Chickens don’t need much. But a place to roost or perch is a necessity! The goal of this post is to give you an overview of why chicken roosting bars are important and show you two simple chicken roost designs that you can build quickly and easily with leftover materials.
Why our chickens weren’t very happy with us
This past spring we doubled up our chickens on our farmstead!
Our chicken coop inside our barn suddenly went from housing 25 chickens to around 50. There was plenty of room in there to accommodate the population growth – especially since they free-range during the day – but the roost I had built clearly wasn’t cutting it.
Their tree branch ladder roost was pretty good sized. Surely they’ll find a way to nestle in close together and make room for everyone… Uh uhh.
The pecking order was all out of whack. Chickens were disgruntled. I was nightly chasing down chickens roosting all over the barn. And when I did put them in the coop the huddled cluster of chickens in the corner on the ground told me they needed a new piece of furniture – and fast.
I’ll talk about the two types of chickens roost designs I built for our chicken coop below. They are super simple!
But first, let’s talk through the basics of chicken roost designs and why they’re a necessity!
What is a Chicken Roost or Perch?
Animals are happiest when their domesticated environment matches their wild environment.
Birds in nature roost, or perch, high up in trees on branches. You’ll find them primarily roosting through the night, but they also do so during the day.
Chickens are no different. This innate behavior is how birds keep themselves comfortable and safe from predators, especially while sleeping.
Roosting is also important for the social dynamics within a flock. Since the higher bars of a roost are safer these spots are prized. Chickens higher up in the pecking order will claim those higher spots, leaving the more susceptible lower spots open for chickens that are lower in the pecking order.
Or, you might really be viewed as an outcast if you have no spot at all – as was the case in our coop! Let’s solve that.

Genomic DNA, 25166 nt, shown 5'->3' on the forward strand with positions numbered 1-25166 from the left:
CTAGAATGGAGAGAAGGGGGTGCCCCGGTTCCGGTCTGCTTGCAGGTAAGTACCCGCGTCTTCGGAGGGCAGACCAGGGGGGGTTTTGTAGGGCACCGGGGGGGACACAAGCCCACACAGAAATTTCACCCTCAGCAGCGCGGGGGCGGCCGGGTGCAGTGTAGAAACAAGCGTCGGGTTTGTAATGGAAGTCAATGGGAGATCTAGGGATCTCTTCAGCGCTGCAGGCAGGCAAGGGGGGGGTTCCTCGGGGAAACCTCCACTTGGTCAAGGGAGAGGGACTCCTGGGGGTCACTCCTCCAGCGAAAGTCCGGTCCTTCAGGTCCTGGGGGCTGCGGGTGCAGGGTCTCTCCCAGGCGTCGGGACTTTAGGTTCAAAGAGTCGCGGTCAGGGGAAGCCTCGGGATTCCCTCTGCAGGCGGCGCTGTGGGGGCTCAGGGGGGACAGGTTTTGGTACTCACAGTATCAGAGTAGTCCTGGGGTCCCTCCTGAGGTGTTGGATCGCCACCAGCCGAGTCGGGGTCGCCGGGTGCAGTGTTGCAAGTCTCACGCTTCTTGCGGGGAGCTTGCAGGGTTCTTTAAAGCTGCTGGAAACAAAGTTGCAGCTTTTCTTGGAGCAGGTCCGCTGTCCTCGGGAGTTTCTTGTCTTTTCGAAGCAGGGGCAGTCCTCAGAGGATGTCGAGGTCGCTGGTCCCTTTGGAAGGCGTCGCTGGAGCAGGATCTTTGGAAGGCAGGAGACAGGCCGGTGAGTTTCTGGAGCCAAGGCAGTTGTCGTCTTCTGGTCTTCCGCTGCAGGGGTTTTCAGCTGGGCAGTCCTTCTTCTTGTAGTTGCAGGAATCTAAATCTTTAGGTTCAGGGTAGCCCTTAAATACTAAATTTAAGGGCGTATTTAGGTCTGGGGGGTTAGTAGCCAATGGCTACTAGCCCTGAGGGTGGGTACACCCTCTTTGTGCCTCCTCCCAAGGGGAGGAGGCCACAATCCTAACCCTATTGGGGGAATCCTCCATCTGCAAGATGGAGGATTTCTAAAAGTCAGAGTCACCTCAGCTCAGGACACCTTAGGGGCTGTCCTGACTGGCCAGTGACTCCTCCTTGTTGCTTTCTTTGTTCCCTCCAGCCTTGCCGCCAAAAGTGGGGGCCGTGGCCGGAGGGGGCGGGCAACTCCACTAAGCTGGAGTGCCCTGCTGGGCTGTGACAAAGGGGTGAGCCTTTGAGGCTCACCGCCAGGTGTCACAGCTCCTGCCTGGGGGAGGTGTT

Why Chickens Need a Roost
Chickens instinctually roost side-by-side in rows. Huddled close, this helps them keep warm and they also work together on a roosting bar to help keep balance.
Another, almost miraculous, ability chickens have is to shut down one side of their brain while keeping the other side fully alert. This is how chickens keep watch for predators while sleeping. The chickens on the outside of each roosting bar will sleep with one eye open, keeping that side of their brain alert to watch for predators. The other eye is shut and that side of their brain turned off to get much needed rest. They’ll likely even turn around during the night to give each side of their brain a rest!
It’s clear that chickens feel the most safe and secure when properly roosting. But here are some other ways a roost will benefit your flock:
Foot protection. A properly designed roost will keep a chickens foot in tiptop shape. On freezing nights, their feet tuck warmly under their body reducing risk of frostbite. Also, chickens are deep sleepers. When on the ground, small rodents like rats can nibble at chickens feet, legs, or backs while they sleep unawares. Roosting higher above ground removes that threat.
Keep them healthy. Let’s face it, the ground of a chicken coop gets dirty. Sleeping in those unsanitary conditions can lead to disease over time. What’s more is that ticks, mites, and lice can hide out in the bedding of your coop and come out to feast on your chickens at night.
Prevent anxiety. Without a proper roost or enough roost space your flock will be in turmoil. One, they’ll never feel safe leading to a perpetual lack of sleep. Two, they won’t be able to live out their social order as they desire to. This will stress your chickens out and worsen unwanted behaviors like feather pecking.